A beautiful cake! It looks so delicious. I love baking with different kinds of oils…
I have an obsession with olive oil cakes so I am sure this one would be on my list to try.
You can never have enough fig recipes or olive oil cakes for me! Both are my favorite!
I saw this on Lottie & Doof's site. I have never added butter to my olive oil cake, that must be why this one was the best. I guess I will be making this soon.
Never tried an Olive Oil cake, not sure where we can get Olive Oil Limone from .. I know there are two shops in Oxford I could try, ahh just thought of something, my husband is in Italy right now!!!
I love baking with olive oil and this looks delectable!
E' bellissima la tua torta, una vera prelibatezza. mi piace molto anche il secondo. Un abbraccio, buon pomeriggio Daniela.
ce gâteau est des plus merveilleux j'aime beaucoup les saveurs qui s'y trouvent
I love olive oil cakes and have only made one myself, with orange, so this cake with lemon has to be the BEST (I prefer lemons over oranges!). Where in the world did you find the lemon olive oil/ I'd love to try it!
Roz – I highlighted Nudo's name on the blog post so you can click on it and get the website, but here's the url: http://www.nudo-italia.com/products/42
Well, don't both recipes sound divine! The cake is beautiful, and you did such a very cool job styling it. The Pop Art rocks, and the colors are perfect. It made me smile.
I imagine the lemony taste and figs are a wonderful match. I have come to enjoy olive oil cakes over the last few years, having come quite a distance from my original "I'm not so sure of that" reaction. They have s moist, even texture that I find quite pleasing, plus remarkable keeping qualities overall.
It is wise of you to have converted the measurements for American bakers. While weighing yields far more accurate measurements, and better, more reproducible results, still many home cooks do not own scales, and thus are left out in the cold when faced with ingredients expressed in weights. That is changing, and that can only be for the better. But still many home cooks rely on the conversions.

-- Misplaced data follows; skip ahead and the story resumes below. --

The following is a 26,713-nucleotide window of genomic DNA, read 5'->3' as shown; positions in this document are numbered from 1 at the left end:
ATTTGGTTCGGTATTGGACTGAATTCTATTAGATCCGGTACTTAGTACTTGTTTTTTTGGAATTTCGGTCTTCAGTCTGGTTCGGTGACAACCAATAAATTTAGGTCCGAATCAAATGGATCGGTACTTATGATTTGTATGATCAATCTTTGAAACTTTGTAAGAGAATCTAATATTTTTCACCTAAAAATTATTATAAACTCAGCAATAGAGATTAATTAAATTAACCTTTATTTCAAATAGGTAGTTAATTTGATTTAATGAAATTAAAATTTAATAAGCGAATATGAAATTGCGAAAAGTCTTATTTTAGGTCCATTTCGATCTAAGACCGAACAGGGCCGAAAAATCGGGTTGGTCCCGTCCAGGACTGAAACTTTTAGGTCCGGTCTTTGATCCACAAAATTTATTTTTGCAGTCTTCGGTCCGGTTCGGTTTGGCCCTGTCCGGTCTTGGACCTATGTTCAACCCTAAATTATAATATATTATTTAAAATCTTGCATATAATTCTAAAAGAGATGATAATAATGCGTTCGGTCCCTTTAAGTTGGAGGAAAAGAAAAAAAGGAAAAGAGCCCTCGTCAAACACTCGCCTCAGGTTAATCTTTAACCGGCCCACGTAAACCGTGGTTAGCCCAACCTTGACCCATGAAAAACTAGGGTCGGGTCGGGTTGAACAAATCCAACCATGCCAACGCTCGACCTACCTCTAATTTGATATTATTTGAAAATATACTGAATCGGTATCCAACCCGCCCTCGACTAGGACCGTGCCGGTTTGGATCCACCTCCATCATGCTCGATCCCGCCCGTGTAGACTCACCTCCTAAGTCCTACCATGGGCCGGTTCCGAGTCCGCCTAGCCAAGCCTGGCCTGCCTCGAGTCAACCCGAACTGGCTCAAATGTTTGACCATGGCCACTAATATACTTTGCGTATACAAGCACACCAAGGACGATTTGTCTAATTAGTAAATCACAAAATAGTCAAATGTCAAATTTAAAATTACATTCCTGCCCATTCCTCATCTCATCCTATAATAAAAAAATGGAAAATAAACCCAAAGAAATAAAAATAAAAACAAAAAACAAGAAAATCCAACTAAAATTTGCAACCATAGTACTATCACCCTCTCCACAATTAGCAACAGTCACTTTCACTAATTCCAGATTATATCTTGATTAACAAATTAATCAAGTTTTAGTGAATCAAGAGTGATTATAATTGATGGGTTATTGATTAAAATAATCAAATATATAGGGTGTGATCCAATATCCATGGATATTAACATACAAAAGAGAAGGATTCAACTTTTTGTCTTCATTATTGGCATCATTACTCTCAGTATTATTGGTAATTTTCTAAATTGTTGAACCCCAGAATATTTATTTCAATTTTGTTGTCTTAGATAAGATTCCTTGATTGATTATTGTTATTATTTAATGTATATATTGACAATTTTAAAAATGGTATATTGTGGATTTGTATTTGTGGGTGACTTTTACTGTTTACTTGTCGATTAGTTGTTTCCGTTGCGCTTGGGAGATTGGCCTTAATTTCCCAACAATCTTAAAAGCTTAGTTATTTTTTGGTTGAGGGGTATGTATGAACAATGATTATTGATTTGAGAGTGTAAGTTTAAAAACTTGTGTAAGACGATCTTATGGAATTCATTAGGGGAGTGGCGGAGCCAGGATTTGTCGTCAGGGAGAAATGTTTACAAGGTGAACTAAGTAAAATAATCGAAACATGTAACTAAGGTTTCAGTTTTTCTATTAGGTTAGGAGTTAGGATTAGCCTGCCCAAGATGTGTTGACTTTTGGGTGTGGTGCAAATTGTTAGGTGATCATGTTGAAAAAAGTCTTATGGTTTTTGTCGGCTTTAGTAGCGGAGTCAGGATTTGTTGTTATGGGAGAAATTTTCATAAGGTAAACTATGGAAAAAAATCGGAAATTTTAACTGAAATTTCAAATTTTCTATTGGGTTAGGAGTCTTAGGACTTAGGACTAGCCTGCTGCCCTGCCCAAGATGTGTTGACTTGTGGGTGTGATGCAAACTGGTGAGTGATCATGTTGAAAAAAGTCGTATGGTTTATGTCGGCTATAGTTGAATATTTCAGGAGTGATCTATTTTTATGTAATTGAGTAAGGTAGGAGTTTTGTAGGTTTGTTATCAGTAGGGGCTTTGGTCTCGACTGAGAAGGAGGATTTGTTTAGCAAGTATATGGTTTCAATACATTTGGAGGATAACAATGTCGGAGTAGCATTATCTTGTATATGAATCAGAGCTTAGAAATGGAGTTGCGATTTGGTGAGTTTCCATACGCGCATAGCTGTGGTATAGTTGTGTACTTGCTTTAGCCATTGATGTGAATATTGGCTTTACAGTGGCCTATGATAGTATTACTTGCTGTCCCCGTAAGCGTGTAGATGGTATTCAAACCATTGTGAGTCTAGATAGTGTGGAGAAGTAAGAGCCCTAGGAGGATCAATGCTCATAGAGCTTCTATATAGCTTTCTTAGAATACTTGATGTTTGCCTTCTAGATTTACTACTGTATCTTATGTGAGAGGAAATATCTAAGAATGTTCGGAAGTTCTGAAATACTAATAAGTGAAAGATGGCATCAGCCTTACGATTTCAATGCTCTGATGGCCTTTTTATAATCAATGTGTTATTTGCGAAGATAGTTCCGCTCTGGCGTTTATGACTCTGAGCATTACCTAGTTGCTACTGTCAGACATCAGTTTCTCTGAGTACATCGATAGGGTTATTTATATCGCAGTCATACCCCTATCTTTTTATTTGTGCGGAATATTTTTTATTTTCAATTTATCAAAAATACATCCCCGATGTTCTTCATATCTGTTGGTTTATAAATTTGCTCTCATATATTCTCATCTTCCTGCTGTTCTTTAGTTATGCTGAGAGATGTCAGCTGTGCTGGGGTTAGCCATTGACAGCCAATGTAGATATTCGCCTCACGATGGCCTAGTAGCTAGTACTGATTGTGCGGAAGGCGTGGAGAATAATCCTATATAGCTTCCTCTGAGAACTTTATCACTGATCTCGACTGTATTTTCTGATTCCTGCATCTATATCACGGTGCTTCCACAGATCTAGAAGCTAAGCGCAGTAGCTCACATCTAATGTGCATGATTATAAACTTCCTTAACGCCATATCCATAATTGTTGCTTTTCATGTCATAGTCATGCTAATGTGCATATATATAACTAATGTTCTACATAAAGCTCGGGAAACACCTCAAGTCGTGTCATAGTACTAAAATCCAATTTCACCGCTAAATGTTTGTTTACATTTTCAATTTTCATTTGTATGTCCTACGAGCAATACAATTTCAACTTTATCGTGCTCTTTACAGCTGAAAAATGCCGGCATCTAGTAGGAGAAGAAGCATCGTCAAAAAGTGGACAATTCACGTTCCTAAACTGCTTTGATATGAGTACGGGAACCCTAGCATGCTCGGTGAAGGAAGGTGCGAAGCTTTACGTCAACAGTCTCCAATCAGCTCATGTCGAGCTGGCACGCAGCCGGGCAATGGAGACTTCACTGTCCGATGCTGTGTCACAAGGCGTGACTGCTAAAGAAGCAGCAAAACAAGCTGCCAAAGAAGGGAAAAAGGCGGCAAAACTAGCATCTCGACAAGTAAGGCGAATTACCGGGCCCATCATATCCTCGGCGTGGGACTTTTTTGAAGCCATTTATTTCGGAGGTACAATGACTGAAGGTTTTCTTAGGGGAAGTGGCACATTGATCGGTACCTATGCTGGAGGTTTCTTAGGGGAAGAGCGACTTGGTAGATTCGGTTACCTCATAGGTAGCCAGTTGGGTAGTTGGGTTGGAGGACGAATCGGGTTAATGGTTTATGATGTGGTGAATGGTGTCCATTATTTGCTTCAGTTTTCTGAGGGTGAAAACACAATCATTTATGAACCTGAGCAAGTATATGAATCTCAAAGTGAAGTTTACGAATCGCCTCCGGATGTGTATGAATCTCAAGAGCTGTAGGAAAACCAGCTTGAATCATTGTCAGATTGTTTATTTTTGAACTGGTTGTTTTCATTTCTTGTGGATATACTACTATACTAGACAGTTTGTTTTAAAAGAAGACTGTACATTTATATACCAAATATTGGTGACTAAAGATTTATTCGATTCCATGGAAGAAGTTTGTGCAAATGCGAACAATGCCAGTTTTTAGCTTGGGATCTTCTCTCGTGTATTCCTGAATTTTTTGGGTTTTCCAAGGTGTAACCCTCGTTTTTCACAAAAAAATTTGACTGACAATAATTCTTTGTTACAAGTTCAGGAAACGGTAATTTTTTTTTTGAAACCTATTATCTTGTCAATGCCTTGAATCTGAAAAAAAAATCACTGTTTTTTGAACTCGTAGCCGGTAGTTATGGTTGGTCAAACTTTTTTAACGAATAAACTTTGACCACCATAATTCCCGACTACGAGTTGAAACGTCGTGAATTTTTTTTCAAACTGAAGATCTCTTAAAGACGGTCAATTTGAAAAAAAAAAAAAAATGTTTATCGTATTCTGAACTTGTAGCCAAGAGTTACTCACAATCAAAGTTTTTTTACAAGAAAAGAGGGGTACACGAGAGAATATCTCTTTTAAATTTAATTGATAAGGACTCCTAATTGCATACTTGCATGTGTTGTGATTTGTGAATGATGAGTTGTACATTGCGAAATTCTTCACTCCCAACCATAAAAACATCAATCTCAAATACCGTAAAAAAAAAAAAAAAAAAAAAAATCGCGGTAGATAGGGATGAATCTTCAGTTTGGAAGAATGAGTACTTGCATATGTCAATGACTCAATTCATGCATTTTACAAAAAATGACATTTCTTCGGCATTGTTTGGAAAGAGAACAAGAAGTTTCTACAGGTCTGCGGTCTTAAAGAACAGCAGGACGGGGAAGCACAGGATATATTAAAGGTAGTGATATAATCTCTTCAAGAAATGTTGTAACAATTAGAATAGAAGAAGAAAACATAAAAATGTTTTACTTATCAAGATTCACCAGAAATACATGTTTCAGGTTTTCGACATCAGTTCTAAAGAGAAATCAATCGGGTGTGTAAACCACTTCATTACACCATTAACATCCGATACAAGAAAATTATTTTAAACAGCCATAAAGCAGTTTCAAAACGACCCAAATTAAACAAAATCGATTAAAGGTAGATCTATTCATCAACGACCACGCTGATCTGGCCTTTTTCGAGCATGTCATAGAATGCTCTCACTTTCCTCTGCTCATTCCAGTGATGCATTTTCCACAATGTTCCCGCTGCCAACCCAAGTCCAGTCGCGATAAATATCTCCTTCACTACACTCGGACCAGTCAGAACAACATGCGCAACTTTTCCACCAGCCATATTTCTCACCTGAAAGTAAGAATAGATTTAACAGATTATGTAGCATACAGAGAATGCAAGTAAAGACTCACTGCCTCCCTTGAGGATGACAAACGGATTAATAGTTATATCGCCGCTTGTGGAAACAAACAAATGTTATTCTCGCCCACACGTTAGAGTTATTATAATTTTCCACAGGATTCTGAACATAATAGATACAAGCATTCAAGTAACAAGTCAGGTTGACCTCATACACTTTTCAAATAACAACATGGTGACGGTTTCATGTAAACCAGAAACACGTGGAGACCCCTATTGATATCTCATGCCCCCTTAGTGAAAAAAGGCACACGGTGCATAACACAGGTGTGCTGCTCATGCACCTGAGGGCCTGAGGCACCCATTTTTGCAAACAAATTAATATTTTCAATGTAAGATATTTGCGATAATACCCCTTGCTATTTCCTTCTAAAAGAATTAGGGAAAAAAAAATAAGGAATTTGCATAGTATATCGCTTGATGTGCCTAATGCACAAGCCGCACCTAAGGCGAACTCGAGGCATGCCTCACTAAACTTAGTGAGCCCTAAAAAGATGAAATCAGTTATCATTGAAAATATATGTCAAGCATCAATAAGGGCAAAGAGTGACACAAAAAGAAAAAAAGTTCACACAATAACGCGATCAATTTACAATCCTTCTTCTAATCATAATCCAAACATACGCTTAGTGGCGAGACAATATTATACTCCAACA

I agree with you that the lemon in the olive oil is probably not shown off to its best advantage in the cake but I think you found the perfect way to highlight it in the fish recipe. That sounds like something Bart would just flip for. He remains our chef de cuisine, so I will have to show this to him. I think he could accomplish it easily, and I know he would like it. Thank you for the tip.
As always, you have given us another wonderful post. Thanks for the read and for all the good ideas.
I agree with you I probably wouldn't bake a cake with that olive oil but for fish and veggies I do love it. I recently made an olive oil cake with grapes and I loved the texture and crumb it creates which you captured so well in your photo. Love your artistic design, I only wish I was there to enjoy it with you!!
This recipe sounds delicious, Linda, and so does that lemon olive oil!
non conoscevo quell'olio,sembra delizioso! Bellissime ricette, amo i fichi !Buon weekend Linda, un abbraccio !
I am keeping this in my inbox until I make it – also the flounder. Visited Floriole and loved everything I sampled. And I sampled a lot. A new olive oil store opened locally (2 actually!) and I will be trying their lemon olive oil. So far everything I tried has been grand. Love pop-art!
Our fig tree did not do well this year 🙁 It may know we are moving by the beginning of next year and leaving it behind with a neighbor.
Both cake and flounder look fabulous! This looks like a very nice oil to add to the repertoire.
this is a recipe that makes you go…ooooh. So beautiful.
I love lemon but have never tried lemon olive oil. I will have to look for so I have an excuse to make this cake 😉
Wilson's Vet just gave me a whole bag of figs from her yard. YAY.
Love your pop art!